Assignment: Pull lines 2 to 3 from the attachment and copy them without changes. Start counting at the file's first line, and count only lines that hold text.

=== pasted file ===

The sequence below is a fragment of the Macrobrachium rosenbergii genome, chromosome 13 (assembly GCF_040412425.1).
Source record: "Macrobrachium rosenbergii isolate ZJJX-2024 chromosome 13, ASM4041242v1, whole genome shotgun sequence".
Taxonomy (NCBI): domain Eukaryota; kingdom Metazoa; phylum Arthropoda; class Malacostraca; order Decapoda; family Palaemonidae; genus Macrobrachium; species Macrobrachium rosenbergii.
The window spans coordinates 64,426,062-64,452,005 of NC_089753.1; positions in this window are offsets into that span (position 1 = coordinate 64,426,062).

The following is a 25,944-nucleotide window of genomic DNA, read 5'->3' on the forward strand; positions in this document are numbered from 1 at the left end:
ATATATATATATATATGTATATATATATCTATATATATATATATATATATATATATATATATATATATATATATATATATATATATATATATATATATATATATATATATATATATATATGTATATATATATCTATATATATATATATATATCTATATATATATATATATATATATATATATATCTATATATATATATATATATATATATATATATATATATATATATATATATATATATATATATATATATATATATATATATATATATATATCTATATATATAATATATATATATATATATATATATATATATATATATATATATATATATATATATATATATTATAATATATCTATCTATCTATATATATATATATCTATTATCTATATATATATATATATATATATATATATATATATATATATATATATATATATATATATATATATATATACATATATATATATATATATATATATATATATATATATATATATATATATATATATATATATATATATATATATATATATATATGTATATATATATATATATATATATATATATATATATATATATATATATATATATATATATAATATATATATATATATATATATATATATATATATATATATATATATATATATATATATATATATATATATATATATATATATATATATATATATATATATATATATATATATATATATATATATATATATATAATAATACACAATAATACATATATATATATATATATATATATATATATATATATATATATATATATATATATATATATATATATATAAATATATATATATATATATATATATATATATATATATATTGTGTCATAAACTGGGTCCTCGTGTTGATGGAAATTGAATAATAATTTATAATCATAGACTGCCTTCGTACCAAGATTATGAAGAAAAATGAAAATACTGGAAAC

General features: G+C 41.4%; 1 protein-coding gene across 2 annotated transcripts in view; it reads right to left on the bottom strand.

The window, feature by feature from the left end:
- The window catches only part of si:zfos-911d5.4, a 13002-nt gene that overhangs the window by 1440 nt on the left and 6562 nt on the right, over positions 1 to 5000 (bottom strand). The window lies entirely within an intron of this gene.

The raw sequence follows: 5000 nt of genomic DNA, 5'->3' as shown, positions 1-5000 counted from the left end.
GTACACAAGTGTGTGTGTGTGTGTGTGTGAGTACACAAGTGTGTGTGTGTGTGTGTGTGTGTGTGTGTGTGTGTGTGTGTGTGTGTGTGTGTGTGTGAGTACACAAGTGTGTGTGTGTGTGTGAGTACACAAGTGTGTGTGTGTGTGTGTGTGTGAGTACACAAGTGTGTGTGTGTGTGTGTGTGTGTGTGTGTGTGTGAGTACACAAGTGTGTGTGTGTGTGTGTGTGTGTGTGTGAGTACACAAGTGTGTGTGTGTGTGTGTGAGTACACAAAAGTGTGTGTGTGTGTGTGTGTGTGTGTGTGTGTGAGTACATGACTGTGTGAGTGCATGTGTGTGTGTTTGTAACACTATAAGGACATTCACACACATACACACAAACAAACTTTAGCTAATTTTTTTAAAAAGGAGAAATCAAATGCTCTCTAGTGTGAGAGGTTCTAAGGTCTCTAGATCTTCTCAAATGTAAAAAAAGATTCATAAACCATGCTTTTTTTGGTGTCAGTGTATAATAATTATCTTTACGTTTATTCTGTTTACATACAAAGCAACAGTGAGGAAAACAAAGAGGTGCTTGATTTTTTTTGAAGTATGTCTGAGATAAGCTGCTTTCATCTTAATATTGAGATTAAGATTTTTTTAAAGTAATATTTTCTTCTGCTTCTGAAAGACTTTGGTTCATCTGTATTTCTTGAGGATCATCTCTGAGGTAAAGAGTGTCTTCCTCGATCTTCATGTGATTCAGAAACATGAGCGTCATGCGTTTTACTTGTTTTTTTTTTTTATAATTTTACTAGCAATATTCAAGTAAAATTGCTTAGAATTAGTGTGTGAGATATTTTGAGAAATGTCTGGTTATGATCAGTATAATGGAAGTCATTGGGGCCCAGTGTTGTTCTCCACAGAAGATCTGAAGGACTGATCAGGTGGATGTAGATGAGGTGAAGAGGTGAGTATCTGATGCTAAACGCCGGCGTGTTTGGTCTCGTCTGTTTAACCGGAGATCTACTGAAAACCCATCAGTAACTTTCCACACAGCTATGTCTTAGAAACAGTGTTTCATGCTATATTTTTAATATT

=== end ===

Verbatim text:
Source record: "Macrobrachium rosenbergii isolate ZJJX-2024 chromosome 13, ASM4041242v1, whole genome shotgun sequence".
Taxonomy (NCBI): domain Eukaryota; kingdom Metazoa; phylum Arthropoda; class Malacostraca; order Decapoda; family Palaemonidae; genus Macrobrachium; species Macrobrachium rosenbergii.